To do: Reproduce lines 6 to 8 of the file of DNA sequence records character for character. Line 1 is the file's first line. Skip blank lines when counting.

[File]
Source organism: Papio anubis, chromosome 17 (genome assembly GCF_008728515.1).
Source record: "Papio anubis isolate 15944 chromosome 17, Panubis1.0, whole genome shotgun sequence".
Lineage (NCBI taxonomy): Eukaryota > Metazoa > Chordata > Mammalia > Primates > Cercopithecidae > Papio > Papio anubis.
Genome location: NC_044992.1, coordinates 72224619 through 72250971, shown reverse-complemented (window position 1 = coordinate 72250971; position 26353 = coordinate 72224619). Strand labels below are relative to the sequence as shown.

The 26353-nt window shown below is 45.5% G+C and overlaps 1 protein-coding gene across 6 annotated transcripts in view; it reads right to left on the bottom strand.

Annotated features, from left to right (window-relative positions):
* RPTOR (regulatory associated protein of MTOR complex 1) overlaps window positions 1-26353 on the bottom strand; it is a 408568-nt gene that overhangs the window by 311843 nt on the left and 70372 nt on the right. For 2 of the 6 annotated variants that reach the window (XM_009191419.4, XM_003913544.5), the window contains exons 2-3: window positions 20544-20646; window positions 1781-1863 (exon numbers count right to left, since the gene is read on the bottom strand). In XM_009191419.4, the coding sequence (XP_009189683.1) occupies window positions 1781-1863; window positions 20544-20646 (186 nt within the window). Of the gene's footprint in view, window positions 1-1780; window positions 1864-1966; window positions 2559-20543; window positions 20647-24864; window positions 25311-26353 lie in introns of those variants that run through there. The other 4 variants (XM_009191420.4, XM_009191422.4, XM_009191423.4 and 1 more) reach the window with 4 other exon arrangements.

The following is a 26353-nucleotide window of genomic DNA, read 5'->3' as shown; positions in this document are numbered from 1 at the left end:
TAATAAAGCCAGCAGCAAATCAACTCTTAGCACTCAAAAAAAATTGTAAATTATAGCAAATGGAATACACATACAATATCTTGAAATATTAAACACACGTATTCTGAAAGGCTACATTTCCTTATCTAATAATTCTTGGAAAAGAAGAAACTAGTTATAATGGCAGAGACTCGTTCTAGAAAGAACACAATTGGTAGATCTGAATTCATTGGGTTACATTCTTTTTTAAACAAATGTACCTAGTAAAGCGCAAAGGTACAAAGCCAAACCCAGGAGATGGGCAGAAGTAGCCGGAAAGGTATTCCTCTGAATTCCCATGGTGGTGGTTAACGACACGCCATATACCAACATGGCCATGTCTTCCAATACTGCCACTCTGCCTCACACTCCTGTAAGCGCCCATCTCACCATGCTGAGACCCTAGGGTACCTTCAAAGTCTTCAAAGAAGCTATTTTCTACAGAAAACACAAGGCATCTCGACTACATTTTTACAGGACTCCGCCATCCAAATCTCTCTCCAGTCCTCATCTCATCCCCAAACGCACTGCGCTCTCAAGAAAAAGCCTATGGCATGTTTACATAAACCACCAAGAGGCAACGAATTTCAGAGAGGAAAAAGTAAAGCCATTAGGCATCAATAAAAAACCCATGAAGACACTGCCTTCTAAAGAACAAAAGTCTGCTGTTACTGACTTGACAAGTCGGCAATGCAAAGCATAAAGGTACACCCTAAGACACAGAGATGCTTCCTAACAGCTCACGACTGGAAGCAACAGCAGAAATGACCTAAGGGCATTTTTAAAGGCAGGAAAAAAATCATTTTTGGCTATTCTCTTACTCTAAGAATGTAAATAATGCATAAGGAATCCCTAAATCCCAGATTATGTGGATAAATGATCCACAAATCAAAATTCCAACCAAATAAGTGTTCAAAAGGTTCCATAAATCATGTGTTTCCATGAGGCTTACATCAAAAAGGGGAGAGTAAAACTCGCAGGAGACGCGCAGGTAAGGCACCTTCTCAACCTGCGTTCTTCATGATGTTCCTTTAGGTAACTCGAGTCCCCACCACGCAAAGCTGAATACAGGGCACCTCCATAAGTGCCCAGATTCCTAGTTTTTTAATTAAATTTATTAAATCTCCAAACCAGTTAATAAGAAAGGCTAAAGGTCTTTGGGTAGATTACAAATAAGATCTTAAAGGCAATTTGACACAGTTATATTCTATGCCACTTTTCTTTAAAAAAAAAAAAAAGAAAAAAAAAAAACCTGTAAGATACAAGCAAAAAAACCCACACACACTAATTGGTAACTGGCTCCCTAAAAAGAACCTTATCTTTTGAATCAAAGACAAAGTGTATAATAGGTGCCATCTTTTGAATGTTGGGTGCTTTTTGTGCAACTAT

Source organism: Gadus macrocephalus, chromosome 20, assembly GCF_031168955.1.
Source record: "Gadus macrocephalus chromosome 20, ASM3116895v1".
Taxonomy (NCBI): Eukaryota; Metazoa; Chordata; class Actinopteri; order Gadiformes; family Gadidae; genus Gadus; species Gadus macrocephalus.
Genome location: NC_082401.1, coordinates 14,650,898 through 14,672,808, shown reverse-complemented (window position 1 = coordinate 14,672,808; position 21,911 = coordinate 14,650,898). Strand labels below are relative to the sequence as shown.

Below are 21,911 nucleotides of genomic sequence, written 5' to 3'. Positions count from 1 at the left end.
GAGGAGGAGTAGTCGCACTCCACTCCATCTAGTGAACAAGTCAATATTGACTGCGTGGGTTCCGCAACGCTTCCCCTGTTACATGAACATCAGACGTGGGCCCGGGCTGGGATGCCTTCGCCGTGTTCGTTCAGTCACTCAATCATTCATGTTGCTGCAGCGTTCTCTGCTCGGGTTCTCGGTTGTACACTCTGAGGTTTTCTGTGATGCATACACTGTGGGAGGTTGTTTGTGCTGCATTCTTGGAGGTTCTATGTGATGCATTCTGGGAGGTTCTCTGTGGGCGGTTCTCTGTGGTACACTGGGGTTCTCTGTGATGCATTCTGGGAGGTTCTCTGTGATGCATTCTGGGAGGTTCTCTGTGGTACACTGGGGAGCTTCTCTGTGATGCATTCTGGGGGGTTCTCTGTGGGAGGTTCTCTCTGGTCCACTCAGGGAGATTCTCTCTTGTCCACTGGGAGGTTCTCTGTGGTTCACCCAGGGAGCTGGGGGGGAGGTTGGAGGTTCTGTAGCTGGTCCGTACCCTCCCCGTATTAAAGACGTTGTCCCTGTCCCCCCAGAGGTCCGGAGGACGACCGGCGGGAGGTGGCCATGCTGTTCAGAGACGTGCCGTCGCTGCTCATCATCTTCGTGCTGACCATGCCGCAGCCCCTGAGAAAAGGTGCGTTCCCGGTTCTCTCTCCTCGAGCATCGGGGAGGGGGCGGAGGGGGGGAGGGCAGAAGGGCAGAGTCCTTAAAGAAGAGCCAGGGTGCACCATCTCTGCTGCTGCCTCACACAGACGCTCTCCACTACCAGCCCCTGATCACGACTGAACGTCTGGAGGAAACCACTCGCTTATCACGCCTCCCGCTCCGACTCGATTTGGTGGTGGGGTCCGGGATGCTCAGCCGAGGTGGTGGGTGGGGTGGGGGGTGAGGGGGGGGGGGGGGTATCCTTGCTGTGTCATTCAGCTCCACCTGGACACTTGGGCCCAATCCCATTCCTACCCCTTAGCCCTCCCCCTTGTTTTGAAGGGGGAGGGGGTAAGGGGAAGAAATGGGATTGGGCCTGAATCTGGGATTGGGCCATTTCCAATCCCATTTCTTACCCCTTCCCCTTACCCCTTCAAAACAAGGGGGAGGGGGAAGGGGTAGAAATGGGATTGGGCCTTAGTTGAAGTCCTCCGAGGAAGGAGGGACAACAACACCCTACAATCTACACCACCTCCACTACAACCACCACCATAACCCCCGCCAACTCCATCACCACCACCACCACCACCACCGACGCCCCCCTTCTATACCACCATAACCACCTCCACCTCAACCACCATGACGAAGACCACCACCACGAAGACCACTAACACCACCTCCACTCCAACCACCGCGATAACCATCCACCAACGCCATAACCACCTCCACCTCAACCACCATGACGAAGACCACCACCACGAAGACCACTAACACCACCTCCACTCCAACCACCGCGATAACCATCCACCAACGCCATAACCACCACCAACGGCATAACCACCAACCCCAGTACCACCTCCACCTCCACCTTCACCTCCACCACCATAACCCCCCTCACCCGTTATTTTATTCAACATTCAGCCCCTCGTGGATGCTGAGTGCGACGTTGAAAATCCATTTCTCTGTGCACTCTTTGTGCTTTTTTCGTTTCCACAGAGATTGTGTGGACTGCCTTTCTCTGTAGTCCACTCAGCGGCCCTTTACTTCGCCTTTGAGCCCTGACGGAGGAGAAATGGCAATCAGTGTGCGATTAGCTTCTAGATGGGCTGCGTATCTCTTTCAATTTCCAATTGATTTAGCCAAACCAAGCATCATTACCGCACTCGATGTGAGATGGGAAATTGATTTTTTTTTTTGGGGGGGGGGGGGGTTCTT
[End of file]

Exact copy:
Annotated features, from left to right (window-relative positions):
* RPTOR (regulatory associated protein of MTOR complex 1) overlaps window positions 1-26353 on the bottom strand; it is a 408568-nt gene that overhangs the window by 311843 nt on the left and 70372 nt on the right. For 2 of the 6 annotated variants that reach the window (XM_009191419.4, XM_003913544.5), the window contains exons 2-3: window positions 20544-20646; window positions 1781-1863 (exon numbers count right to left, since the gene is read on the bottom strand). In XM_009191419.4, the coding sequence (XP_009189683.1) occupies window positions 1781-1863; window positions 20544-20646 (186 nt within the window). Of the gene's footprint in view, window positions 1-1780; window positions 1864-1966; window positions 2559-20543; window positions 20647-24864; window positions 25311-26353 lie in introns of those variants that run through there. The other 4 variants (XM_009191420.4, XM_009191422.4, XM_009191423.4 and 1 more) reach the window with 4 other exon arrangements.

The following is a 26353-nucleotide window of genomic DNA, read 5'->3' as shown; positions in this document are numbered from 1 at the left end: